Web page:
Ana and Bruno’s aesthetic is a quirky meld of graphic influences, somewhere at the crossroads of Looney Tunes, European animation in the vein of Jan Svankmajer and Berthold Bartosch, and the work of Mexican painters like José María Velasco and Saturnino Herrán. “I always come back to the same kind of characters and environments,” Carrera says. “They are part of the running themes that appear in my movies, as well as my preference for somber stories filtered through black comedy.”
However, Carrera rejects the suggestion that the film could be read as a political or social statement about Mexico’s problems. “It’s a universal story that works on several levels,” he says, “and only happens to be located in Mexico. For this reason the movie carefully avoids all the corny stereotypes relating to Mexican culture.”
Work on Ana and Bruno started in 2010 with 40 animators from the Mexican studios Lo Coloco Films, Grado Cinco, Ítaca Films, and Ánima Estudios. The production schedule was initially set to conclude within four years, but in 2012, creative differences with one of the co-production companies led that company to pull its funding, and put the film’s production schedule in limbo.
Carrera acknowledges that the financial issues stemmed from a clash of creative visions, highlighting one of the difficulties often faced by creators with highly stylized artistic tendencies. “Unfortunately, my artistic and narrative ideas were not always shared by the studio managers that funded the film,” he says.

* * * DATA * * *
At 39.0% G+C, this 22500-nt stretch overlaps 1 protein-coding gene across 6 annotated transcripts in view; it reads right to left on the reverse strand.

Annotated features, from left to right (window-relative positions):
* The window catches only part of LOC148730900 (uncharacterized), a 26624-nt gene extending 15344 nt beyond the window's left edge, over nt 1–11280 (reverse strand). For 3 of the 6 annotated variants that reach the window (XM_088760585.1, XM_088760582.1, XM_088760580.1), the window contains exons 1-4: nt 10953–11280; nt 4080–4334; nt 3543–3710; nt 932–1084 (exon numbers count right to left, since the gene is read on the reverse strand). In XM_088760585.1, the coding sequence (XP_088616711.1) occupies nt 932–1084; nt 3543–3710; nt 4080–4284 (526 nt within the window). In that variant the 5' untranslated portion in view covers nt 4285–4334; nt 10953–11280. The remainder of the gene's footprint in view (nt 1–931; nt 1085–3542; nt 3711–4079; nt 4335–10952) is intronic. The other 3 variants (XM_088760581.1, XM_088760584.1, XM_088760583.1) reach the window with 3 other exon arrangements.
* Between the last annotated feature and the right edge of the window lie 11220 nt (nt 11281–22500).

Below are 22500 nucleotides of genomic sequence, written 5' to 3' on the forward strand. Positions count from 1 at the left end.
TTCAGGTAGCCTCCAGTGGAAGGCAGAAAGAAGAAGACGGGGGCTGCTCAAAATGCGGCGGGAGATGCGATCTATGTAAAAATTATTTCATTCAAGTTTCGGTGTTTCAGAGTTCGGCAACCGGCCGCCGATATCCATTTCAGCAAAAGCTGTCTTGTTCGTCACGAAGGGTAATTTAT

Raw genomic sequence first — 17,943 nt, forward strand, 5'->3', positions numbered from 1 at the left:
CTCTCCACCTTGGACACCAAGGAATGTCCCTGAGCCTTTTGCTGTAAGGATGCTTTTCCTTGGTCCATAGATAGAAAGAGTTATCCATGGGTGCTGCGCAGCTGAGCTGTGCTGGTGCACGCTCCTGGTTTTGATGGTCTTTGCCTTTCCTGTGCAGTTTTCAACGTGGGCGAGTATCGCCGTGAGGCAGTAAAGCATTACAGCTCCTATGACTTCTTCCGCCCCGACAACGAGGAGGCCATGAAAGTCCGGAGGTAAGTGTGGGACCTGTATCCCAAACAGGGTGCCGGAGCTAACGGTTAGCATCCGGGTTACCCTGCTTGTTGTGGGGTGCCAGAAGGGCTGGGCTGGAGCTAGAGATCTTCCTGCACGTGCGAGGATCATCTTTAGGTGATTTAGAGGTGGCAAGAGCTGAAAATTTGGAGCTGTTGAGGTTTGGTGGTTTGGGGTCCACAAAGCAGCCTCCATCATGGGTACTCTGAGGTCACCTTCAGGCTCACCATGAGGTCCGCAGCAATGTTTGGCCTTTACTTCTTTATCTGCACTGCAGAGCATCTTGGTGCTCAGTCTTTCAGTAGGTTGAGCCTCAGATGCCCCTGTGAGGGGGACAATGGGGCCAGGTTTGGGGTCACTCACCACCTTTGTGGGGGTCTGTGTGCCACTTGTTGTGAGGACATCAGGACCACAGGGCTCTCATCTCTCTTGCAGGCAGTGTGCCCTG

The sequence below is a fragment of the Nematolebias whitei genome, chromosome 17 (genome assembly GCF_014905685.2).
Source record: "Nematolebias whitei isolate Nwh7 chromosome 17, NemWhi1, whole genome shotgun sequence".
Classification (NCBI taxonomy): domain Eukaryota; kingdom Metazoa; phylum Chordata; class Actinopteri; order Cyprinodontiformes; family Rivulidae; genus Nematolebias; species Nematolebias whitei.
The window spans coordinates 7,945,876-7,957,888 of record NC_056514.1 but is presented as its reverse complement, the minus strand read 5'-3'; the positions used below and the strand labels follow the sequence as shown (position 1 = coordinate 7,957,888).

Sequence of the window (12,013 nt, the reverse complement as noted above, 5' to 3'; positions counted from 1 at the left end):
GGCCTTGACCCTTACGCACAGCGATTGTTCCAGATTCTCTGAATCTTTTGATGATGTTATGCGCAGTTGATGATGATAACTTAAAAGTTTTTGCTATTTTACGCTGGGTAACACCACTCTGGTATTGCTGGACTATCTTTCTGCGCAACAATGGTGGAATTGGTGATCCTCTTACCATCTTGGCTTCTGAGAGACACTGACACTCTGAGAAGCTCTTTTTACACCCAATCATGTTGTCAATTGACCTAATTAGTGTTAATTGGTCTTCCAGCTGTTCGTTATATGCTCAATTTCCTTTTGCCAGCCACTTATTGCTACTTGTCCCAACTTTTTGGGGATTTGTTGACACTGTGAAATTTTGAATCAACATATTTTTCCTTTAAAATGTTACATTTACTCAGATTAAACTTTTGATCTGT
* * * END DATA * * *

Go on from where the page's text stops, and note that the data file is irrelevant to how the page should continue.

Eventually, intervention by the Mexican studio Altavista put the production back on track in 2014. But the problems weren’t over yet. During the two-year standstill, half of the team had left to work on other feature film projects. To further complicate matters, most of the production had been created using outdated technology, and the new team had to spend a large amount of time and energy adapting it to new software. Even after completing the movie in March 2016 for US$5.3 million (four times the average budget of a Mexican feature film), the movie still doesn’t have an official release date in its country.
Although Carrera doesn’t have a clear image of where Mexican animation is heading, he hopes other producers recognize the necessity of pursuing more original stories that diverge from mainstream tastes. “Our industry needs to find an identity that sets it apart from the usual fare plagued by poor storytelling and fall backs to silly gags. Our movie Ana and Bruno is a film for children, which adults can also enjoy thanks to the layers of complexity in the story.”
Big expectations for Ana and Bruno have brought hope for Carrera’s next projects. “If everything goes well,” Carrera says, “I have two more animation films in development. I am about to finish the storyboard for my second animated feature Los Ladrones de Almas (The Soul Thieves). I am confident that Mexico is going to be a breath of fresh air on the international animation scene.”